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Boutique hotels beating out the big boys in Singapore

SINGAPORE — Independent and boutique hotels in Singapore are stealing the march on international hotel chains, as their keen focus on customised services, unique architecture and vibrant decor draws millennial travellers seeking personalised attention and authentic local cultural experiences.

Boutique hotels beating out the big boys in Singapore

Amoy Hotel is the top-rated hotel in Singapore by TripAdvisor. Many travellers are putting more emphasis on others’ reviews. Photo: Far East Hospitality

SINGAPORE — Independent and boutique hotels in Singapore are stealing the march on international hotel chains, as their keen focus on customised services, unique architecture and vibrant decor draws millennial travellers seeking personalised attention and authentic local cultural experiences.

Besides being known for their focus on personalised attention, boutique and independent hotels also have more flexibility to respond quickly to changing market dynamics than chain properties. Also working in their favour, there is a growing shift away from corporate culture to a more intimate approach in everything from the designs of spaces to product offerings.

“Earlier, the bigger the hotel, the better it was. Today, the more boutique the hotel, the better it is. That’s one change. Earlier, the more I see a hotel is advertised, the better.

Today, the less I see a hotel advertised, it’s perhaps better. People want the bespoke and not the mass product. That’s another trend. Third, people believe more in reviews and in third-party opinions ... Today, we can’t advertise ourselves to prosperity,” Mr Arthur Kiong, CEO of Far East Hospitality, told TODAY.

Three of the top five hotels in Singapore rated by travel website TripAdvisor are local boutique or independent hotels, with two Far East Hospitality properties — Amoy and Quincy — in the first and third positions, respectively, while Naumi is fourth on the list. Raffles Hotel is ranked second with Capella rounding up the top five.

“This is a reflection of how we engage our employees to be able to reach this level ... Business success is not sustainable based on how you can lower your labour costs, which is what a lot of people think. It is about how you can increase HR, or human resourcefulness,” said Mr Kiong.

That view is shared by Mr Patrick Fiat, general manager of independent hotel Royal Plaza on Scotts, who said the hotel’s staff play a key role in connecting with guests.

“We place a lot of emphasis on developing our most important resource — our people,” he said. “And listening to what guests want and designing products accordingly is the recipe of our success ... The influx of younger travellers in the market contributes to the trend as products and services are tailored to fit their needs. They are changing the way hotels do business.”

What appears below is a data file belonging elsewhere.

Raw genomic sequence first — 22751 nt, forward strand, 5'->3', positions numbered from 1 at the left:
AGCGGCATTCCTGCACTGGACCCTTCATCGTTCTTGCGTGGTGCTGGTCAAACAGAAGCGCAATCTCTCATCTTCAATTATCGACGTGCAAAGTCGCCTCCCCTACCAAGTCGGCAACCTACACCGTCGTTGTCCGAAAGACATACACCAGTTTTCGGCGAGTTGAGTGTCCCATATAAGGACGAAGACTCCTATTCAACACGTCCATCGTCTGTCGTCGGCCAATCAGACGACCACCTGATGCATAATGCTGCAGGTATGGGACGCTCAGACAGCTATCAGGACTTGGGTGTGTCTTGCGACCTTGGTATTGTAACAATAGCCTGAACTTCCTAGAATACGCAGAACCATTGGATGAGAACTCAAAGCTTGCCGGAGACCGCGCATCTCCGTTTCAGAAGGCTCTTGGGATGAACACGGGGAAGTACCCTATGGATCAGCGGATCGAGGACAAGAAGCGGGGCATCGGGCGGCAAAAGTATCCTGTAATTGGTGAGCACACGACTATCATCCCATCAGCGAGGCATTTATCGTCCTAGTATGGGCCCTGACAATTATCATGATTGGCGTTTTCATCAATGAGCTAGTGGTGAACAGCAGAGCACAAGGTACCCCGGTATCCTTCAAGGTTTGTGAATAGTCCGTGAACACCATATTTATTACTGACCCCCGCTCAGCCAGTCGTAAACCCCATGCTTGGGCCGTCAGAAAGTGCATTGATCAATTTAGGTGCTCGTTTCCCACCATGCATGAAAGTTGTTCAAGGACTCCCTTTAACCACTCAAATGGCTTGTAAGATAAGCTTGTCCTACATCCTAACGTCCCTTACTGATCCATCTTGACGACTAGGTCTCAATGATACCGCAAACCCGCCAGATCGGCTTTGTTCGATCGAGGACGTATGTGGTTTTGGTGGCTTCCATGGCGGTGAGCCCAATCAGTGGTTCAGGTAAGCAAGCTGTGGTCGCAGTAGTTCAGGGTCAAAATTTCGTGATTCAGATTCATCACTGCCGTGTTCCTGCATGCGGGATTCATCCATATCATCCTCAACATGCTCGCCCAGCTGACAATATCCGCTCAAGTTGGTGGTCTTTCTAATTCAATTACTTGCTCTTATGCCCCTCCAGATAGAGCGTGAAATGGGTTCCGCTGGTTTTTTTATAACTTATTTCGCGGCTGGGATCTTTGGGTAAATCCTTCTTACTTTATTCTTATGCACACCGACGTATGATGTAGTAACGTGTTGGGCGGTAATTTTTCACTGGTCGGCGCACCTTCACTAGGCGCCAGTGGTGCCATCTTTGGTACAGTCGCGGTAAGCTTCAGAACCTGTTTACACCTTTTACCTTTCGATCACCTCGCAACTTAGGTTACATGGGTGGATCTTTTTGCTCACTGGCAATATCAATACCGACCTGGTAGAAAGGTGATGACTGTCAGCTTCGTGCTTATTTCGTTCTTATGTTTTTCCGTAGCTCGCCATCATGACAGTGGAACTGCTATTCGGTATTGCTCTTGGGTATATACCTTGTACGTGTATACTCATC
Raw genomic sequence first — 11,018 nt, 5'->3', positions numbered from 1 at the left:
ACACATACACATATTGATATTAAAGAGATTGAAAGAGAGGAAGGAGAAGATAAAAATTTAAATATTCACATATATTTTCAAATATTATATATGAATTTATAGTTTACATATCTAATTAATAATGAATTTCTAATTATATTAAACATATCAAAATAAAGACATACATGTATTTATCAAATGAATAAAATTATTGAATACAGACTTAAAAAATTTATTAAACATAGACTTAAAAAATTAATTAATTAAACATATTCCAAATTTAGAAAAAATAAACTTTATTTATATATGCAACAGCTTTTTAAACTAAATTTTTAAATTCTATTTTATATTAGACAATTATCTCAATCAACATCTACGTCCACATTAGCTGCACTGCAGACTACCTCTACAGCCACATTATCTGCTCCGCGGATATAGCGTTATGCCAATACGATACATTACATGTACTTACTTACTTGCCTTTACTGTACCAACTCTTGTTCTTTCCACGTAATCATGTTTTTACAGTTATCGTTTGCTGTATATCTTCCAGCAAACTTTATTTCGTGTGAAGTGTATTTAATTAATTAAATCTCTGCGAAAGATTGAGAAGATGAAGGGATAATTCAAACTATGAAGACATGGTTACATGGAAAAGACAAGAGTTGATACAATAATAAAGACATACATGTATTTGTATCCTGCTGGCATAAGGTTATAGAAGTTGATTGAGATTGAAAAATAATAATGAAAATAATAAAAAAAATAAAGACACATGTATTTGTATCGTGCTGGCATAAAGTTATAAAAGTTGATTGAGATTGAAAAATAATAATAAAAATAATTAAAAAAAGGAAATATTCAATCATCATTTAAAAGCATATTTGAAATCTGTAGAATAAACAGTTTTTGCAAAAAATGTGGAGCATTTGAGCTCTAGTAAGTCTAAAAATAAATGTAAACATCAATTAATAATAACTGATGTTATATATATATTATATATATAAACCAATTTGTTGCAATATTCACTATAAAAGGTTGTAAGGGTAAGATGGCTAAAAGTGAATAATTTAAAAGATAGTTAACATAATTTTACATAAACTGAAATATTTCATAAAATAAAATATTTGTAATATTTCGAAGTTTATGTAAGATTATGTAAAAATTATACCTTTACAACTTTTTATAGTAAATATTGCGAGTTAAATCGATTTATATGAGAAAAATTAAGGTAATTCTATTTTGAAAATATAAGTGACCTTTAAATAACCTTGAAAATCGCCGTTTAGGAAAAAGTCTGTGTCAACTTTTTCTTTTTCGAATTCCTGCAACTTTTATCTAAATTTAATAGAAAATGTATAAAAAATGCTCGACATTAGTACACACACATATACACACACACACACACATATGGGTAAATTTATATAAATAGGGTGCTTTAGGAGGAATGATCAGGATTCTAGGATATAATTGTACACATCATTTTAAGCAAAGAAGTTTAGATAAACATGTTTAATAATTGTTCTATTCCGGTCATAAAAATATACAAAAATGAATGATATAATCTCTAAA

With the preference towards unique experiences and product authenticity trumping standardisation, boutique hotels housed within heritage properties, such as The Scarlet Singapore, are gaining popularity as their timeless charm enlivens history and memories. The Scarlet Singapore, located off Ann Siang Road, is housed within renovated 1924 Art Deco-style shophouses built in 1868.

Mr Fong Kah Seng, CEO of Grace International that manages The Scarlet Singapore, said: “Developing and evolving consumer habits with a desire for more authenticity, adaptation and local cultural experience explains the growth of boutique hotels. Today’s consumers are more aware of design, expecting a higher level of service and are increasingly seeking an experience. The smaller size of a boutique hotel enables it to enhance the quality of service and take into consideration the preferences of each individual guest.”

Far East Hospitality’s Amoy Hotel is modelled around the lives of the early settlers of Singapore. The hotel entrance is through the Fuk Tak Chi Temple, the oldest Chinese temple in Singapore, built in 1824 by Cantonese and Hakka immigrants. The wall in the hotel lobby is decorated with surnames of the different Chinese clans that came to Singapore in those early years.

“The fabric of these stories are rich. People find this fascinating and find meaning. People want to buy meaning. That is a very palpable shift in the consumers’ mindset,” said Mr Kiong.

Amid the unprecedented surge in hotel room supply and stagnating tourist arrivals, boutique and independent hotels are also luring guests with add-on benefits and freebies, upping the ante on the international hotel chains, which are already bearing the brunt of corporate travel budget cuts.

Quincy, for instance, offers complimentary refreshments throughout the day, while Royal Plaza on Scotts has made its in-room mini-bar free. Meanwhile, The Scarlet has introduced its Handy phone service that acts as an e-concierge for guests who prefer to explore the city on their own.

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